Who Can Decompression Therapy Help?

What Conditions Can Decompression Treat?

Spinal Decompression is an effective treatment for pinched nerves, sciatica, bulged or herniated discs, radiating arm or neck pain, headaches, degenerative disc disease, and facet syndrome.

It is often recommended as a treatment alternative for many types of lower back pain, sciatica (leg pain), or neck pain caused by a herniated disc, bulging disc, or degenerated disc.

The success rate varied from 73% for patients with a single herniated disc. It was 72% for people with multiple herniated discs. The American Journal of Pain Management reported “good to excellent” relief in 86% of patients with herniated discs, with back pain and sciatica symptoms being relieved.

What to Expect on the Decompression Table

Positioning on the table for a lower back condition…

The patient can be positioned on their back or stomach, whichever is more comfortable. This design is a feature of the Triton DTS table that is missing from many other tables. Once positioned on the table, padded straps are used to securely fasten the patient for treatment.

Positioning on the table for a neck condition…

The patient is put on their back in a semi-seated position where a soft rubber neck harness is used for the treatment. Once in place for the treatment, the computerized equipment starts to pull in small increments, as set by a qualified practitioner. 

By using small increments the body is allowed to relax into the treatment which allows the treatment to be more effective and more comfortable. Once the desired amount of tension is reached it is held for 45-60 seconds (dependent on the condition) followed by a 30-second interval of a decreased amount of tension (approximately half of the upper limit).

This continues for 15-25 minutes and then is followed by a slow incremental lowering of tension until no tension is left on the patient.

Many patients have stated that it doesn’t feel like the table is pulling hard enough or that they can handle more, which tells us that it is doing its job properly. The less the patient feels with the appropriate amount of pull the more relaxed their body has become and the more effective the treatment is likely to be. This aspect of treatment is very important as proper parameters (settings) are what make this equipment work. Experience goes a long way when it comes to patient outcomes.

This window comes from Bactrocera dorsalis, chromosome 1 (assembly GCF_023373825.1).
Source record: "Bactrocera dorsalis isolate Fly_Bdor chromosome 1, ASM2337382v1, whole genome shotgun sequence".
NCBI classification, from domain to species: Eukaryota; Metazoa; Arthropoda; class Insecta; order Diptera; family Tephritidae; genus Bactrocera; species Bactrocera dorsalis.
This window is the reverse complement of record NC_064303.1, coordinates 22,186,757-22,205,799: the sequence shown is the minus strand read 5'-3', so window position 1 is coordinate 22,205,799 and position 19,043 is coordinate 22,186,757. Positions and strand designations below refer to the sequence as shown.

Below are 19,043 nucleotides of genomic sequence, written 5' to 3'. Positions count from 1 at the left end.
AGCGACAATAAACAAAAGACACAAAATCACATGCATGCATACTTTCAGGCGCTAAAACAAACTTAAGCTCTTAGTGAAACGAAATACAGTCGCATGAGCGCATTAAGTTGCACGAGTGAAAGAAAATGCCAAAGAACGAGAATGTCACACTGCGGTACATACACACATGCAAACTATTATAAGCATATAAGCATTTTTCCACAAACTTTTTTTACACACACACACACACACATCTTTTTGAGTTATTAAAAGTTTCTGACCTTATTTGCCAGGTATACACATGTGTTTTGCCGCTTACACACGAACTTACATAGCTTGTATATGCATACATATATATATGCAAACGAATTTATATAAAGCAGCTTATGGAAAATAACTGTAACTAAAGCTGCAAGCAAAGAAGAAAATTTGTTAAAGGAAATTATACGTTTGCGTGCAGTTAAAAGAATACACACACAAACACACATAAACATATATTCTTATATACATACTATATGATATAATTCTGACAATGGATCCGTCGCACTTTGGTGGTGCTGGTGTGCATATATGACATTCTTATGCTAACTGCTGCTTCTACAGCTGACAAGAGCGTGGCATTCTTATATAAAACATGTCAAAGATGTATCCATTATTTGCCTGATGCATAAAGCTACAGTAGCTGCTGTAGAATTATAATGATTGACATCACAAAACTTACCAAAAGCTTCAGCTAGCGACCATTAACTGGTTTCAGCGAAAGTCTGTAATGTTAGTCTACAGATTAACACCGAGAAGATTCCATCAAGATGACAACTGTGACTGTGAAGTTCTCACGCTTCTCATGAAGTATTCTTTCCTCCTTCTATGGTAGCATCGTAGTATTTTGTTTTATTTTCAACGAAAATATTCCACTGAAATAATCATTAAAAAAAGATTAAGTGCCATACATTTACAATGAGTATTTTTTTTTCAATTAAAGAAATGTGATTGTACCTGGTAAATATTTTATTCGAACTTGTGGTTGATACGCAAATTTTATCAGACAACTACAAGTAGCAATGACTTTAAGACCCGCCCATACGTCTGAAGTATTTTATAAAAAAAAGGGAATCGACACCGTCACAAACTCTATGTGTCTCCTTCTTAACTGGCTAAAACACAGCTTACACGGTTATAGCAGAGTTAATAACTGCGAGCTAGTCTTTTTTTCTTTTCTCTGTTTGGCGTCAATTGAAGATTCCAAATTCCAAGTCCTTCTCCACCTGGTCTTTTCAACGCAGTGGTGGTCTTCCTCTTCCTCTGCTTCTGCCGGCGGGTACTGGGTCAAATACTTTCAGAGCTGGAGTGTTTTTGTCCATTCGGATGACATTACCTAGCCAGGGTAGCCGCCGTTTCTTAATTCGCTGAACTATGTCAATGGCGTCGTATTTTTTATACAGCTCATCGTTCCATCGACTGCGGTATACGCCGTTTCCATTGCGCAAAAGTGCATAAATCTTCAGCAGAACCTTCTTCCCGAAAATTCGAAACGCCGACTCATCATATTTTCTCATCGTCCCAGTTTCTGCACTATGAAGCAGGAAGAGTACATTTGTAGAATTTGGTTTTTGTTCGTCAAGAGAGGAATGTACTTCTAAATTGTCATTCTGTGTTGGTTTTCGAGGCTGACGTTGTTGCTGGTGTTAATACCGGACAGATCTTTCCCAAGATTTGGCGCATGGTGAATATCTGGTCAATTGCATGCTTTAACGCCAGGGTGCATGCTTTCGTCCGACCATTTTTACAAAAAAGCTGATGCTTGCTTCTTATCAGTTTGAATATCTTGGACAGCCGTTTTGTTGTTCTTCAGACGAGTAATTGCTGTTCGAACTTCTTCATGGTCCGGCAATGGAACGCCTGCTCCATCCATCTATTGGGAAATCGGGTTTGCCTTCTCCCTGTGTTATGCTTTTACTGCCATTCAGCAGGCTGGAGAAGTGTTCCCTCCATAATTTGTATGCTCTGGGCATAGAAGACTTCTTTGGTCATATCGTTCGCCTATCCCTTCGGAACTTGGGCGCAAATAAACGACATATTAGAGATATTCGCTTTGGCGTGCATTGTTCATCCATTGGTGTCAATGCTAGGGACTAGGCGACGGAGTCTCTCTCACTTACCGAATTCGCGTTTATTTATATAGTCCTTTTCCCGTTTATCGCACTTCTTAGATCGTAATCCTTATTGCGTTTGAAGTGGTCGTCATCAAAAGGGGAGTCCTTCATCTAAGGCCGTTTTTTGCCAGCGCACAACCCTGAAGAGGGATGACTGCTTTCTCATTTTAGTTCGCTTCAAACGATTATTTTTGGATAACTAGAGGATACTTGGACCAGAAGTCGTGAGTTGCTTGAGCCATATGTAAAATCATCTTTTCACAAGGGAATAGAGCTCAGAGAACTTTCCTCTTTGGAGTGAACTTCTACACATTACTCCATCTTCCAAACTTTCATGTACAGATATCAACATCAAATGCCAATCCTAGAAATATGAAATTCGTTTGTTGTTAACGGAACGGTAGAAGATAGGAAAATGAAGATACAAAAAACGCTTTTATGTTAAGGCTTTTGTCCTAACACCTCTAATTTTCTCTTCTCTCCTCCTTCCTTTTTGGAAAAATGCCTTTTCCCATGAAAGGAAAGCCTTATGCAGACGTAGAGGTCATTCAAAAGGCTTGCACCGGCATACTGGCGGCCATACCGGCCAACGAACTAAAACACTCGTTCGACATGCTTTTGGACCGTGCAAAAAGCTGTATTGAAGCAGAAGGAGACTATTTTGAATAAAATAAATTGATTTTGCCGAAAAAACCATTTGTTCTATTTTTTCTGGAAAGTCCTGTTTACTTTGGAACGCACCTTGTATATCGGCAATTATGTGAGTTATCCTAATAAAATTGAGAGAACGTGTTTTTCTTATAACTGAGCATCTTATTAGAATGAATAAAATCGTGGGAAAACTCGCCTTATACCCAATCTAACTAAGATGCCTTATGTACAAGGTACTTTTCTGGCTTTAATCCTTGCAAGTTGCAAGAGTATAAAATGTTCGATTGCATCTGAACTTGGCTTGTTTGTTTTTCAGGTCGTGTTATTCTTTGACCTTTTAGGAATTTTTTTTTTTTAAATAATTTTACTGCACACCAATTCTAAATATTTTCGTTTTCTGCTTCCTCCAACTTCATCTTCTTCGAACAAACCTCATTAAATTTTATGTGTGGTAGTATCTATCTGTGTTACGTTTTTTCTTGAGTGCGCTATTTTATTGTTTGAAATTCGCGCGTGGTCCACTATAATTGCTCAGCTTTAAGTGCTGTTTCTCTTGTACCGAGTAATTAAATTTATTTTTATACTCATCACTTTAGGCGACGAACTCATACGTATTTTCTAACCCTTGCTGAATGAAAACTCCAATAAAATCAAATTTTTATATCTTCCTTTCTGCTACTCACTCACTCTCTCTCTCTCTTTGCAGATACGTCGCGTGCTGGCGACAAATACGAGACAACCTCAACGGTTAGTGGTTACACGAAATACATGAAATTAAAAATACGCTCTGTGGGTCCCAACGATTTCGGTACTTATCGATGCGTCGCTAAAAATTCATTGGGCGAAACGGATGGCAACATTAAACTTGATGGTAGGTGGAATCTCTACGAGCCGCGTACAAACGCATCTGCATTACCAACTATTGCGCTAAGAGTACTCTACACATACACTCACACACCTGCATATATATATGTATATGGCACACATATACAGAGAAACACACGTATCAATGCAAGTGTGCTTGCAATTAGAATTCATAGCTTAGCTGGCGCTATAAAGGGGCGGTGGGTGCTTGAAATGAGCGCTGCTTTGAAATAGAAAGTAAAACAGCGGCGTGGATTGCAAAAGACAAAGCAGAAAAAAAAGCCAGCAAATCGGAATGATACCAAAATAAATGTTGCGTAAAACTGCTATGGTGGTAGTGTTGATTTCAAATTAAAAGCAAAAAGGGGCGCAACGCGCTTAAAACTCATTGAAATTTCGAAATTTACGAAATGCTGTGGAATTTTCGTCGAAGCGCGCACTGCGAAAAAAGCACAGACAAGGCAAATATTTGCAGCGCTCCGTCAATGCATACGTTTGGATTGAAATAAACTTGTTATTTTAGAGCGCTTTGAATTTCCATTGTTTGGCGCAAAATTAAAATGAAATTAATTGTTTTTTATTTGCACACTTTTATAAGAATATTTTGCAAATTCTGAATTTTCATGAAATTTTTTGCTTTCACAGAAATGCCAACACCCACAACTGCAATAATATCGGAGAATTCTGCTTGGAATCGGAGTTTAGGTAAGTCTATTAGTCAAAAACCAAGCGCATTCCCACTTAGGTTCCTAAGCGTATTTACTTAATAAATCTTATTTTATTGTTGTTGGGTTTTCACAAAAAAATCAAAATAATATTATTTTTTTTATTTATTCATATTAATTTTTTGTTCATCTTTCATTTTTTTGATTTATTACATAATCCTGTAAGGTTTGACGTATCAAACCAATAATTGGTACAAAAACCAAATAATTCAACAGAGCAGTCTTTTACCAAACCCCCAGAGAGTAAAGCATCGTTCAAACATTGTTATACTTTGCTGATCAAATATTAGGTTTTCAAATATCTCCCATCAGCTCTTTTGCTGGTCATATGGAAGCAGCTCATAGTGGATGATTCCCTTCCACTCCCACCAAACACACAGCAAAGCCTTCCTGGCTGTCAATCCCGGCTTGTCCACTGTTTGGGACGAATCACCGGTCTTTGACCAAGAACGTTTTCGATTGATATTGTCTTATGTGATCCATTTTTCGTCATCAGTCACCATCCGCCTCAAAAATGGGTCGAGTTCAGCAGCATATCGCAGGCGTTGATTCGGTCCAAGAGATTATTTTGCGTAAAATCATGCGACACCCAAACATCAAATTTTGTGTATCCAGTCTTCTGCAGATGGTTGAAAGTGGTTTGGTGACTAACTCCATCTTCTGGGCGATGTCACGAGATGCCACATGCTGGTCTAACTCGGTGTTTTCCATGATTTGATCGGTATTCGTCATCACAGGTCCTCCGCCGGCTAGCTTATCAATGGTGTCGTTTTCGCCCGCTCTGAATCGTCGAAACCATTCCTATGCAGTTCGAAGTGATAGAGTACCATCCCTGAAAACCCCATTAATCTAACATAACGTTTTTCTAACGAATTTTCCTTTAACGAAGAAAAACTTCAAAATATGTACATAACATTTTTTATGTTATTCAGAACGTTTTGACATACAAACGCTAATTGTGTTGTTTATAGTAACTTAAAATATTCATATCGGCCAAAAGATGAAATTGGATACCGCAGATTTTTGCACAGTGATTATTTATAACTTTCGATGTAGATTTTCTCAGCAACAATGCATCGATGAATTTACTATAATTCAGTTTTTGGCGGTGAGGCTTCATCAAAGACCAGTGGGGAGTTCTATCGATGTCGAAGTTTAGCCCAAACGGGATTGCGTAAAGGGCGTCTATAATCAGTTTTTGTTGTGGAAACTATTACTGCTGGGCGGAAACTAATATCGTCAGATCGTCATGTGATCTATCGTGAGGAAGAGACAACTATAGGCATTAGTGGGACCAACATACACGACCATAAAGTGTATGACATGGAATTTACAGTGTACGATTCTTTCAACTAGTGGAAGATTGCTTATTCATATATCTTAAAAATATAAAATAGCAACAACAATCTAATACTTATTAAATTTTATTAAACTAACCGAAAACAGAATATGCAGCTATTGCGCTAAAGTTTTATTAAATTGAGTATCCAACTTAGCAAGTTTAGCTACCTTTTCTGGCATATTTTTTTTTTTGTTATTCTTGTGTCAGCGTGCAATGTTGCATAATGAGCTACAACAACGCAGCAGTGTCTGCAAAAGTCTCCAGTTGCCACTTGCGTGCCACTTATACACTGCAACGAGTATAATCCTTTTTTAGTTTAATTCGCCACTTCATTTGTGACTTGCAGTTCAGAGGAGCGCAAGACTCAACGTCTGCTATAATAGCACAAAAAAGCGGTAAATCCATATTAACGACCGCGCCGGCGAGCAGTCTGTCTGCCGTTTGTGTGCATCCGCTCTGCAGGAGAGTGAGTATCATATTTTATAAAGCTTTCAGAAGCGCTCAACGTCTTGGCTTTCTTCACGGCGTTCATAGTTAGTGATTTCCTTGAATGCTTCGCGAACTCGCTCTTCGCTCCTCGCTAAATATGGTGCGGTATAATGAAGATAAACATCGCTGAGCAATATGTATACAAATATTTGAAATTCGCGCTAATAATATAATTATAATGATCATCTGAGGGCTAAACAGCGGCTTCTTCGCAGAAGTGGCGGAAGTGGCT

Spinal Decompression versus Traction: Are they the same thing?

Spinal Decompression Therapy is a step beyond traction.  Spinal Decompression Units not only pull the spine, they actually “sense” how much force the body is pulling back with, and can decrease the amount of pull when needed.  This helps prevent the traction-caused muscle spasms that used to be so prevalent with the type of Spinal Traction used in some provider’s offices.

Our table utilizes a computerized feedback system that senses if your body begins to tighten up.  When it does, our Decompression Table automatically backs off. Essentially your body is being tricked into not realizing that it is being “pulled” (Decompressed).  Thus, it will not typically cause the back to spasm like Traction Tables frequently do. That is why before and after comparison MRI’s of Decompression patients have actually shown objective improvements in disc hydration, reduction of disc bulges, and reduced nerve impingement (sciatic leg pain). 

Recognizing the Difference between Decompression and Traction

Spinal Decompression Therapy has become very popular due to the fact that it works! This technology has spared many people from having dangerous spinal surgeries performed. Because of this, many manufacturers and doctors have jumped on the decompression bandwagon.

There are many machines or devices that have been incorrectly coined as “Spinal Decompression” units when in reality, they are still traction machines but have been refit with some added features, providing the allusion that the treatment technology has been advanced beyond traction.  You know; colored lights, computer screens, digital readouts —– all of the bells, and whistles.  A few examples of traction machines that appear to be or are marketed as Decompression under this allusion are some Roller Tables or Inversion Tables. 

The big thing to look out for or to ask about is the machine’s use of computerized feedback. This is a key advantage of Decompression over Traction and is what has the research behind it, proving to work effectively to reverse disc herniations.

Keep Reading…

By |2021-03-03T19:43:01+00:00February 25th, 2021|Back Pain, Decompression, Neck Pain|Comments Off on Who Can Decompression Therapy Help?

About the Author:

Gabriel Briggs, PT
Gabriel Briggs, PT is a Physical Therapist currently practicing in our Onondaga Hill location.
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